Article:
Sullivan's City: The Meaning of Ornament for Louis
David Van Zanten, professor of art history, and Cervin Robinson (Norton,
REVIEW BY MARTIN BRADY
"Form ever follows function," wrote Louis Henri Sullivan (18561924).
Known as the "first master of skyscraper design," Sullivan cast
an imperious shadow over his world in the 1890s, when his impressive buildings
rose into the Chicago skyline, signaling the dawn of a new urban age.
But Sullivan's life wasn't necessarily an easy one, and in some ways his
reputation within the architecture community suffered greatly in the years
before his death.
These and other fascinating bits of information are contained within art
historian David Van Zanten's account of Sullivan's life and work. Neither
a biography nor a completely detailed academic treatise, Van Zanten's
book strikingly illustrated with photos by Cervin Robinson
manages a balance between the two. The author's narrative deftly explores
Sullivan's imposing persona and the legacy he left to the spirit of American
architecture, expressed not only through his grand extant structures in
downtown Chicago but also in churches, banks and private homes that remain
standing in small Midwestern towns.
"The real architect is first, last and all the time, not a merchant,
broker, manufacturer, business man or anything of that sort, but a poet
who uses not words but building materials as a medium of expression."
So wrote Sullivan in his lyrical Kindergarten Chats, published
in 1901 and 1902, the result of a series of meetings with younger Chicago
Sullivan's breathtaking use of ornament in his building designs is what
distinguishes his existing structures, such as Chicago's Auditorium Building,
which was completed in 1890. To be sure, there are plenty of important
examples of Sullivan's poetic transcendentalism around. These include
Chicago's Carson Pirie Scott Building, New York City's Bayard (later Condict)
Building and St. Louis' Wainwright Building. And lest we forget the departed
past, Van Zanten's text features archival photos of the magnificent Transportation
Building that Sullivan designed for the World's Columbian Exposition in
Sullivan grew up in Boston, the son of an Irish dancing master. Curious
about architecture from adolescenceand already a good draftsman
he never formally finished his high school education. A stint as
a nondegree student at Massachusetts Institute of Technology eventually
led to study in Paris. Then in 1880 he was hired by Dankmar Adler, whom
he later joined as partner in a Chicago firm that boasted as its chief
draftsman none other than Frank Lloyd Wright.
Said Wright of Sullivan: "[He] was a small man immaculately dressed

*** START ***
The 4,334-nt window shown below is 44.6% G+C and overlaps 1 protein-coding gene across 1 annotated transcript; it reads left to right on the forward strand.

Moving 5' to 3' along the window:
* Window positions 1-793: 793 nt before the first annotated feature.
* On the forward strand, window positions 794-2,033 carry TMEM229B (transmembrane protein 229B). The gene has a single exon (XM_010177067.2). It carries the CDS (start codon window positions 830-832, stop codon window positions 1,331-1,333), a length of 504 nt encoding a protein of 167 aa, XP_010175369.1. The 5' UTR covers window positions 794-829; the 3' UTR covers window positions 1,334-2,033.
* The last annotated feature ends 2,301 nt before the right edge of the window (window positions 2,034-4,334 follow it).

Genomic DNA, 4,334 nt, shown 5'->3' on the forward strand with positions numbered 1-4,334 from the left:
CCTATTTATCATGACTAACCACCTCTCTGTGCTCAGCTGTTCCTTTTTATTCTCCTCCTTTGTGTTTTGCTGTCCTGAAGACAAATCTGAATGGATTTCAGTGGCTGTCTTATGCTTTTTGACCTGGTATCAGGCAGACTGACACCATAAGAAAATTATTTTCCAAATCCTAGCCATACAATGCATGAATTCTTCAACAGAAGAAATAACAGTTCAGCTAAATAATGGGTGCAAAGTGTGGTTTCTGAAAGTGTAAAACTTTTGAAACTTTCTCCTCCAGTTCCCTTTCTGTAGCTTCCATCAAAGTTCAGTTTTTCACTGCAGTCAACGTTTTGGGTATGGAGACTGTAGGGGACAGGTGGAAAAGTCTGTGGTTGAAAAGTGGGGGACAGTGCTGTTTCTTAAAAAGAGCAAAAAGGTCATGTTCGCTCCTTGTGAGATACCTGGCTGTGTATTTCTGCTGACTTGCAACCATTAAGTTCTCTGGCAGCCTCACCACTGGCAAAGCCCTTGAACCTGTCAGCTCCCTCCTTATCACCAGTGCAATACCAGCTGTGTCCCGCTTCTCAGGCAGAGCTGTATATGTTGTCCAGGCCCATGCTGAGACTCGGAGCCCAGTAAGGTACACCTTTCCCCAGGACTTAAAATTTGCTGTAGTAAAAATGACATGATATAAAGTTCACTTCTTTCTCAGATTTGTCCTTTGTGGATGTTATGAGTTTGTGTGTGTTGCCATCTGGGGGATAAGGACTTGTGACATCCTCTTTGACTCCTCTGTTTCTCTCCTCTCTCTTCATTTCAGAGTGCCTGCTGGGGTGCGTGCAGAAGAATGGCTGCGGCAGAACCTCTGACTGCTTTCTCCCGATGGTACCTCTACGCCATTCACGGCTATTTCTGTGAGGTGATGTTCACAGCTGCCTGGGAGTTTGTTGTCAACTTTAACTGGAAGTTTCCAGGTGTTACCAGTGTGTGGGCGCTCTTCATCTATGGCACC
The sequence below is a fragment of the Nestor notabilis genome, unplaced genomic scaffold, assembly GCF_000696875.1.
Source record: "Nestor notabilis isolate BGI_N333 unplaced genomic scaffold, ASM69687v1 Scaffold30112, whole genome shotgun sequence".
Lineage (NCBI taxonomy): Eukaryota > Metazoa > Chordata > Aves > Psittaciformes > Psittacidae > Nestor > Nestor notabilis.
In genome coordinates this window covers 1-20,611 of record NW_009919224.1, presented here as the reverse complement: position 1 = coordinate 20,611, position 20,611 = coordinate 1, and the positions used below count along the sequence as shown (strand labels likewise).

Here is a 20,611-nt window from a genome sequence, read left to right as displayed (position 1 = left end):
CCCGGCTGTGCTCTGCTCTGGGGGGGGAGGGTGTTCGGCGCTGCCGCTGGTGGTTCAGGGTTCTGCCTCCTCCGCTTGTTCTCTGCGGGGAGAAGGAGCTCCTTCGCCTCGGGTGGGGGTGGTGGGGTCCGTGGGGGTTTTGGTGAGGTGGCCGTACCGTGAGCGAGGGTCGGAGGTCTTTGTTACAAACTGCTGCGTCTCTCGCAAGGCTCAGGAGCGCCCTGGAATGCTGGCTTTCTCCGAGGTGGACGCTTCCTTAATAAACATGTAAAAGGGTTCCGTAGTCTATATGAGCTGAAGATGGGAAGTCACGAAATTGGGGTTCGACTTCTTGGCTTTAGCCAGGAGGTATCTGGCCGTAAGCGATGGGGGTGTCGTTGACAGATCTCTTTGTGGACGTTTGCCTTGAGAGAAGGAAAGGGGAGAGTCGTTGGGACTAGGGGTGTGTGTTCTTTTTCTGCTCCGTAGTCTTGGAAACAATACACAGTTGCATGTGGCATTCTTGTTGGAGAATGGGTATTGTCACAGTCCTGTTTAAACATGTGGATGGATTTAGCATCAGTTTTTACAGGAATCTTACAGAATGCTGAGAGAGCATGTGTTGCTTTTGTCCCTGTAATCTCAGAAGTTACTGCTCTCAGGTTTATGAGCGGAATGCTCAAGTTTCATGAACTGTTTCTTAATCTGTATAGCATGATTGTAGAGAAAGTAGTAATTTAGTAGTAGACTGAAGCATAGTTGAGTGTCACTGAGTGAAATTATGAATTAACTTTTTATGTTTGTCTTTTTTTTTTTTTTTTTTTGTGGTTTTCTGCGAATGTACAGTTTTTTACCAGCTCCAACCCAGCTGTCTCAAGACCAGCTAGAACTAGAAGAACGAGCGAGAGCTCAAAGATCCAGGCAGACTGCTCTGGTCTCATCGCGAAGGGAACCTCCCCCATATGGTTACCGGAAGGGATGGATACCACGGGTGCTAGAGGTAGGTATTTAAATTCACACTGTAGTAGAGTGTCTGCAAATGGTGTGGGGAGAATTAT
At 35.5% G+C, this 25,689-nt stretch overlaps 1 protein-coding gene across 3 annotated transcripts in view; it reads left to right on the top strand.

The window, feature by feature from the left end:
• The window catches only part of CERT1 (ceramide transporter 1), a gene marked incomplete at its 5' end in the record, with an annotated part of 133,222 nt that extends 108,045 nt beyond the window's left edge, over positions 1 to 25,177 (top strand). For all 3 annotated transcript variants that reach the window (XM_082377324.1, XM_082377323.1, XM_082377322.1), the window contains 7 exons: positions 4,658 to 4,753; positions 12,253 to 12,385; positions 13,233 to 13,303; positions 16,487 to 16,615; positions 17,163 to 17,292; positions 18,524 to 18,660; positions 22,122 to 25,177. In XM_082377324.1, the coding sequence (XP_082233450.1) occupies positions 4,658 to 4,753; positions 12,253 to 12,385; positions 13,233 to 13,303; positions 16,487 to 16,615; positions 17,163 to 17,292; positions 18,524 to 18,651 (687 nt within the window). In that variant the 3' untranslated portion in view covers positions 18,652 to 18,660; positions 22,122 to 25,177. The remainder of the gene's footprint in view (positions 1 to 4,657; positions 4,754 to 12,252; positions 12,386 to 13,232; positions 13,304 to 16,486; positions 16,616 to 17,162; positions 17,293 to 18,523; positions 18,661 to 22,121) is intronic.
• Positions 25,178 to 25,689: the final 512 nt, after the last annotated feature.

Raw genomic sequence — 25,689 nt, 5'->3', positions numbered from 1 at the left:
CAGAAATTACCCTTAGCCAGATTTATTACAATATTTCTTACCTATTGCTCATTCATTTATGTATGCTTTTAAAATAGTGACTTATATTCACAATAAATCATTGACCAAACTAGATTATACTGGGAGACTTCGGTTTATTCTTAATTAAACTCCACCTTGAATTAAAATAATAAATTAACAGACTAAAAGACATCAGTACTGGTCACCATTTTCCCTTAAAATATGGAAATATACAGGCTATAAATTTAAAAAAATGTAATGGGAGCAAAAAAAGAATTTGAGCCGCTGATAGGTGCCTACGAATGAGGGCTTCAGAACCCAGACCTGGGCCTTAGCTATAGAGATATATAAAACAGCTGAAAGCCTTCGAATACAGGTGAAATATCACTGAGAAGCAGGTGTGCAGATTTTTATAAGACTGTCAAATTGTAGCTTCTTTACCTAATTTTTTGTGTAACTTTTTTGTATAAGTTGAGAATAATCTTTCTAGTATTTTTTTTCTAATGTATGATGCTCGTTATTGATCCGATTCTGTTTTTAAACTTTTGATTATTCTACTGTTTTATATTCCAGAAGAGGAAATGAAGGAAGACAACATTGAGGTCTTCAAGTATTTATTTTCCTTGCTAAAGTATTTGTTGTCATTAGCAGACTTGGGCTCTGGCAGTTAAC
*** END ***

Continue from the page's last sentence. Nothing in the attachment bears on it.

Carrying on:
in brown. His outstanding feature his amazing big brown eyes. He took
me in at a glance. Everything, I felt, even to my most secret thoughts."
The young Sullivan first designed loft spaces, row houses and smaller
commercial structures. Then came an amazing period of productivity, from
about 1885 to 1895, when his firm accepted decorative commissions on the
grand scale and changed the face both figuratively and often rather
literally of architecture.
Sullivan executed his last Loop building in 1903. Personal travails plagued
him often after that. In 1909 his wife left him after 10 years of marriage.
The year previous he had sold the only property he owned. There was talk
of alcoholism. In 1922 the 66-year-old Sullivan was destitute and relying
on charity from friends.
Yet even when the large commissions dwindled, Sullivan continued to produce
jewels of design. The scope may have been smaller, but the structures
shone brightly. Among these, Van Zanten draws particular attention to
St. Paul's Methodist Episcopal Church and the Peoples Savings Bank in
Cedar Rapids, Iowa; the Babson House in Riverside, Ill.; the Bradley House
in Madison, Wis.; and the National Farmers' Bank in Owatanna, Minn.
Besides insightful analysis of Sullivan's artistic sensibility, Van Zanten
also offers discussion that compares and contrasts the architect's abstract
rationalism with the "earth-bound" classicism of his contemporary,
the great Daniel Burnham.
"Design, for Sullivan," writes Van Zanten, "was a process,
a performance, something that he did carefully and progressively to display
and enjoy his creative virtú. As such, Sullivan found theaters
for its performance in successively different contexts: first in academic
planning as taught at MIT and the École des Beaux Arts and evident
in his early theater interiors; later in architectural articulations as
his skyscraper and bank commissions ... [which] left little room for spatial
elaboration; finally in pure, functionless ornamental fantasy when real
building of any sort was denied him." The evidence for all of this
is there in the amazing entrance decoration of the Merchants National
Bank in Grinnell, Iowa, designed by Sullivan on his downward slope in
Van Zanten's book is intellectually engaging, historically vital and graphically
attractive. "Metaphorically," the author writes, "[Sullivan's]
career, as well as his architectural spaces, is an unrelenting struggle
outward toward light."
Martin Brady is a freelance writer based in Nashville, where he is
also the theater critic for Nashville Scene. He was formerly a
senior editor at Booklist, published by the American Library Association.
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